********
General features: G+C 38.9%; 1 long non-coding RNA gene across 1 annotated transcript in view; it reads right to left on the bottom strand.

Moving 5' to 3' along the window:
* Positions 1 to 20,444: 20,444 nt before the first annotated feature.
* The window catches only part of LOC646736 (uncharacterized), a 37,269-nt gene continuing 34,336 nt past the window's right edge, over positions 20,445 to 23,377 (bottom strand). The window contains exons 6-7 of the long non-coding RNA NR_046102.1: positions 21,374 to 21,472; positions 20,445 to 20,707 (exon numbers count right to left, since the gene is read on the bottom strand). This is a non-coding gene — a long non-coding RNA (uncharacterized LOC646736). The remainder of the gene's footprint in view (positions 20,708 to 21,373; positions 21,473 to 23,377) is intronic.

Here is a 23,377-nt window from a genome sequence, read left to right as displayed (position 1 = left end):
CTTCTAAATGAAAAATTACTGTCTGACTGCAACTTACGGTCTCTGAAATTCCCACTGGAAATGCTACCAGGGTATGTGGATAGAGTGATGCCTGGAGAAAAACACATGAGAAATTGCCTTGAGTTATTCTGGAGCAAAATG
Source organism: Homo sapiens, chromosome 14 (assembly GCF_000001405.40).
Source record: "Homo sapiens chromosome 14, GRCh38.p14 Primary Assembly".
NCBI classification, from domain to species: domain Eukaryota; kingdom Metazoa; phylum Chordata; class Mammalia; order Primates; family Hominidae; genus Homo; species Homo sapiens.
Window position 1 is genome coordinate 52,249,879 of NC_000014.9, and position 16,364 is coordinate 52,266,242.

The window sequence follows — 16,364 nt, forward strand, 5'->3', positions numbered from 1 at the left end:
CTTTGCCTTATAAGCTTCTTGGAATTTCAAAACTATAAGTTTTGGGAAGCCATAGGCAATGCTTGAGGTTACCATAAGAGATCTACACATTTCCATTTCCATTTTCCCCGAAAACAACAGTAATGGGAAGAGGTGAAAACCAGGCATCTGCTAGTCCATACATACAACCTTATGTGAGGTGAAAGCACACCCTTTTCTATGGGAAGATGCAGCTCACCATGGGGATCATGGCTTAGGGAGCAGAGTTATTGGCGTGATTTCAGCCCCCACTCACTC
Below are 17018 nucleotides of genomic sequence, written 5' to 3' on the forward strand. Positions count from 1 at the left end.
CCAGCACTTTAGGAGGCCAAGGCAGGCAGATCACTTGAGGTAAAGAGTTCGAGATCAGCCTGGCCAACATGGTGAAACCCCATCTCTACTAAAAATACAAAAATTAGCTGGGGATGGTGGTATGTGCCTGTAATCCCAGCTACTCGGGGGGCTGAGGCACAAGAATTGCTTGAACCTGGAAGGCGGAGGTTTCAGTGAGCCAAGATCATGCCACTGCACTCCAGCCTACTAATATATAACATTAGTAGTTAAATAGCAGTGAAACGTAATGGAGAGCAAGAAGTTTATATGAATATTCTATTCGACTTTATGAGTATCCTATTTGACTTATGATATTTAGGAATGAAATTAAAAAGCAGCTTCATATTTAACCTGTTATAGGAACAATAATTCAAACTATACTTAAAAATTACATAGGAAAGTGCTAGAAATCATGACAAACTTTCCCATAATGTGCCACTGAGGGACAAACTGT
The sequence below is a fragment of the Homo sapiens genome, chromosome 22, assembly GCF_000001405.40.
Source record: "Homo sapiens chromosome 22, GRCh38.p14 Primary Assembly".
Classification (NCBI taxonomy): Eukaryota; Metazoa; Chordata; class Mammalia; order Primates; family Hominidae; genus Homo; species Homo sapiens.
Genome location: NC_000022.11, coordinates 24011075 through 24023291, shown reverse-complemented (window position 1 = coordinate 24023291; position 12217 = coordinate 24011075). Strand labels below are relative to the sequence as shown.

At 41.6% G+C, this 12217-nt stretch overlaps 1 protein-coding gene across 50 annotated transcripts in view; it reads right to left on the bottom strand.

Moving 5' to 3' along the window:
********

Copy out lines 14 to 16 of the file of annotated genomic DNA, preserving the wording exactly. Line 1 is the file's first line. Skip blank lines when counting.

CCAGCACTTTAGGAGGCCAAGGCAGGCAGATCACTTGAGGTAAAGAGTTCGAGATCAGCCTGGCCAACATGGTGAAACCCCATCTCTACTAAAAATACAAAAATTAGCTGGGGATGGTGGTATGTGCCTGTAATCCCAGCTACTCGGGGGGCTGAGGCACAAGAATTGCTTGAACCTGGAAGGCGGAGGTTTCAGTGAGCCAAGATCATGCCACTGCACTCCAGCCTACTAATATATAACATTAGTAGTTAAATAGCAGTGAAACGTAATGGAGAGCAAGAAGTTTATATGAATATTCTATTCGACTTTATGAGTATCCTATTTGACTTATGATATTTAGGAATGAAATTAAAAAGCAGCTTCATATTTAACCTGTTATAGGAACAATAATTCAAACTATACTTAAAAATTACATAGGAAAGTGCTAGAAATCATGACAAACTTTCCCATAATGTGCCACTGAGGGACAAACTGT
The sequence below is a fragment of the Homo sapiens genome, chromosome 22, assembly GCF_000001405.40.
Source record: "Homo sapiens chromosome 22, GRCh38.p14 Primary Assembly".